We wrote about chemsex last year and recently our sexual health nurse, Sarah, has been out and about at events and training to help improve the support we offer to people who disclose they’ve participated in chemsex.
Over the last few years in my work as a sexual health nurse, I have experienced more and more men who have sex men (MSM) disclose they’ve used certain drugs (some I had not heard of before) during sex.
I wanted to understand more about this issue within the LGBTQ+ community so I can help in my clinical role and also within my role at SH:24. Around 15% of SH:24’s users are MSM and live in Southwark and Lambeth, there’s a likelihood some will have participated in chemsex. I will deliver talk by text and webchat support to people when this part of the service launches so need up-to-date information so I can give the right advice and signpost to appropriate services where needed.
Chemsex training for professionals from Antidote
I attended a training day run by Jamie Willis from Antidote. Antidote are the UK’s only LGBTQ+ drug and alcohol support service and were the first drug service in the UK to see people who need support around their chemsex use. Antidote quickly saw the link between chems drug use and sexual health and wellbeing and now have dedicated sessions within 56 Dean Street and Mortimer Market.
HIV workers from Essex told me that there are a lack of specialist services like Antidote outside of London and quite often their patients move from London because they want to get away from any temptation to use the drugs. They are then faced the the problem of having to travel to central London, a place with triggers around, to receive help from Antidote. It made me wonder if more could be done through online video calls for people who can’t get into the city.
Mainstream drug and alcohol services are not equipped or experienced to deal with the types of drugs that these groups are using. Antidote also found that “only 12% of people accessing their service would feel comfortable using mainstream drug services”. This could possibly be because support workers need to be comfortable talking about sex and sexual practices as well as drug use. This is why there are more disclosures and successful interventions at sexual health clinics.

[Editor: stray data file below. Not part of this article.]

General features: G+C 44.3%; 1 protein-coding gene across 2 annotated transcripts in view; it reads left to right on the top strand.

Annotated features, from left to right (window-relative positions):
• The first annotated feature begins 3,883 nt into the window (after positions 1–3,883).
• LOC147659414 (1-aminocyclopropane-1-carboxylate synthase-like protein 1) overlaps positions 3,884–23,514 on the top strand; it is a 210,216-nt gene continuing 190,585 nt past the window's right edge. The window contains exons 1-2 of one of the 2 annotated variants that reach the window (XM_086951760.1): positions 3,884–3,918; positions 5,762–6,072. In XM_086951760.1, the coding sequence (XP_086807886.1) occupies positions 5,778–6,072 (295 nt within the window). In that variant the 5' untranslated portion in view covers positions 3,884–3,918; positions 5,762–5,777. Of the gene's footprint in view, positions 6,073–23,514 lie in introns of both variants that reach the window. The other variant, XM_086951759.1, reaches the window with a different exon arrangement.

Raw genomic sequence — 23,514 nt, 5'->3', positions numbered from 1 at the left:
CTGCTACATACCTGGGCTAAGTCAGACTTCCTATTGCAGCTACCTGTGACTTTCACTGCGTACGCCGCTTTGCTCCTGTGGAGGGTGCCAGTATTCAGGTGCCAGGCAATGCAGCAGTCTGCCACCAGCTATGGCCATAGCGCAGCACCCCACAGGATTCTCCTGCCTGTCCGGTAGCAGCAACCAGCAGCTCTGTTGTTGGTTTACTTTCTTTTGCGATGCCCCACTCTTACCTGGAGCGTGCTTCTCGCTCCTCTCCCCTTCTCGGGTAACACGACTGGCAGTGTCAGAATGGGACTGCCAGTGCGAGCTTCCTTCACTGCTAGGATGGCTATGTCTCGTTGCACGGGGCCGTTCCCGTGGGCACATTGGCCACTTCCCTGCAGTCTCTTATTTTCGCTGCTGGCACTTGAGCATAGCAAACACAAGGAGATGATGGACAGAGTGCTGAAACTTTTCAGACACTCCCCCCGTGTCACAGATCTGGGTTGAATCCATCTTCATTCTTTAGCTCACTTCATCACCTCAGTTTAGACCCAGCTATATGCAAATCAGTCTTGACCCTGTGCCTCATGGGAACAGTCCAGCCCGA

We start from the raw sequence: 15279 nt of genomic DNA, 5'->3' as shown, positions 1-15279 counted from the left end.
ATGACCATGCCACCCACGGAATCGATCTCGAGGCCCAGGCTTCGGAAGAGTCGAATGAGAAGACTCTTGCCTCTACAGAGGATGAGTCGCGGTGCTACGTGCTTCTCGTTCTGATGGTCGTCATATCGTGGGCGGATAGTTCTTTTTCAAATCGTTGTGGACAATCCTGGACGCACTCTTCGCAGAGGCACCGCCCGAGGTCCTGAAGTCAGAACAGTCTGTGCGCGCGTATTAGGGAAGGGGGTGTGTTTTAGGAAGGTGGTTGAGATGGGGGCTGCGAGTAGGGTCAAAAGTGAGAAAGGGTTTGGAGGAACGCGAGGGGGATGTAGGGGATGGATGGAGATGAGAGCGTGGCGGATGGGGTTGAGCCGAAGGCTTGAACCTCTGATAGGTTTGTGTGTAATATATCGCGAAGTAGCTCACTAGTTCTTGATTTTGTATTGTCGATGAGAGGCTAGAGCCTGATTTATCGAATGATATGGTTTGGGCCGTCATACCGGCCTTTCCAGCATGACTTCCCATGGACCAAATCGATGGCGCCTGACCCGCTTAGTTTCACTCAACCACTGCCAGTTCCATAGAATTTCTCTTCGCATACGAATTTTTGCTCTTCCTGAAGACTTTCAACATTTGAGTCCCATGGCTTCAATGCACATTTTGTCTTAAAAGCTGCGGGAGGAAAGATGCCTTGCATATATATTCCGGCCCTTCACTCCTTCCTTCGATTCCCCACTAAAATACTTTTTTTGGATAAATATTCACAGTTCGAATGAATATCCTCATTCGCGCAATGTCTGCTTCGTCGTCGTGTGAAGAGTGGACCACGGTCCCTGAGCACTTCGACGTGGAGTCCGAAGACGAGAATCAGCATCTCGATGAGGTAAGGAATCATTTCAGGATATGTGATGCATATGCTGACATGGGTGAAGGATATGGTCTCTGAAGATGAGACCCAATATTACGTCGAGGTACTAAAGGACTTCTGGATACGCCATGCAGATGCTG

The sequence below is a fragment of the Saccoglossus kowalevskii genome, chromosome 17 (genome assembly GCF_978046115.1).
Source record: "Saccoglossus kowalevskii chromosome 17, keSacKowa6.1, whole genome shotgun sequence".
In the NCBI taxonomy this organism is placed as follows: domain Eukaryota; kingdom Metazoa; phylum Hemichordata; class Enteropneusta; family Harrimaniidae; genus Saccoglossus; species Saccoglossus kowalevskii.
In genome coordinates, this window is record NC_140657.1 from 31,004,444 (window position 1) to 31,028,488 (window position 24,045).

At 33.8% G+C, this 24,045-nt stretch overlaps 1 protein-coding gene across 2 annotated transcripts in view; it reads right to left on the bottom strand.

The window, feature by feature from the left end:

The training day set out to help clinicians understand how to work with people around chemsex and I felt better equipped at the end. I met HIV clinicians, drugs counsellors and psychotherapists from a huge range of organisations and we all discussed our experiences seeing people who use chems and the challenges they face.
European Chemsex Forum
SH:24 was among 200 organisations selected to attend the European Chemsex forum which was organised by 56 Dean Street, GMFA, Reshape, IHP and Professional Briefings. This event was the first of its kind and an opportunity for multi-disciplinary and multinational discussions around chemsex It’s evident this is not just a London issue and it’s great to see a united response from so many disciplines wanting to share best practice.
At the forum we heard that there had been 30 deaths from GBL overdose this year in London alone. 56 Dean Street have around 20-30 new diagnoses of HIV per month among chemsex users attending the clinic. Hepatitis C is on the increase due to needle sharing and STI rates are high. I saw some excellent harm reduction interventions from sexual health services and outreach services who provide testing, slamming packs and advice to reduce risk in chemsex practices like Burrell Street, PipPac and Positive East for example.
We heard that consent can become an issue when people are high on chems. It is not uncommon for someone to lose consciousness when taking GHB. If this happens then the person cannot consent to having sex. Attempting to have sex with this person is rape and is illegal. Quite often people who are involved in situations do not recognise what has happened or just want to forget that it happened. I have seen this first-hand when I worked in a sexual assault referral centre in London. If I suspect someone I’m speaking with has been sexually assaulted, I explain different options for people they can talk to, to help them find a solution they feel comfortable with.
I’d have liked to have seen more on how better sex education in schools could reduce the negative effects of chemsex for LGBTQ+ people. 56 Dean Street chemsex lead David Stuart believes many men use chems during sex as a means to facilitate intimacy and overcome internalised shame they have about their sexuality. Sex education is key to not only eradicating homophobia but improving the emotional wellbeing of people who identify as LGBTQ+ .
Working with specialist services
One of the people I met at the forum was Louis Driver, Engagement Officer from the After Party service. After Party are a London-based drug support charity who also help people with chemsex issues. They run outreach interventions, HIV screening, support and advice for MSM within the community.
We have since met with Louis and his team to learn more about their work and how we can work together. I love it when professionals from different organisations can work together for the benefit of our service users.
If you would like some support around chemsex, the following organisations are a good place to start:
After Party: http://www.afterparty.org.uk/
Metro Charity: https://www.metrocentreonline.org/
Positive East: http://www.positiveeast.org.uk/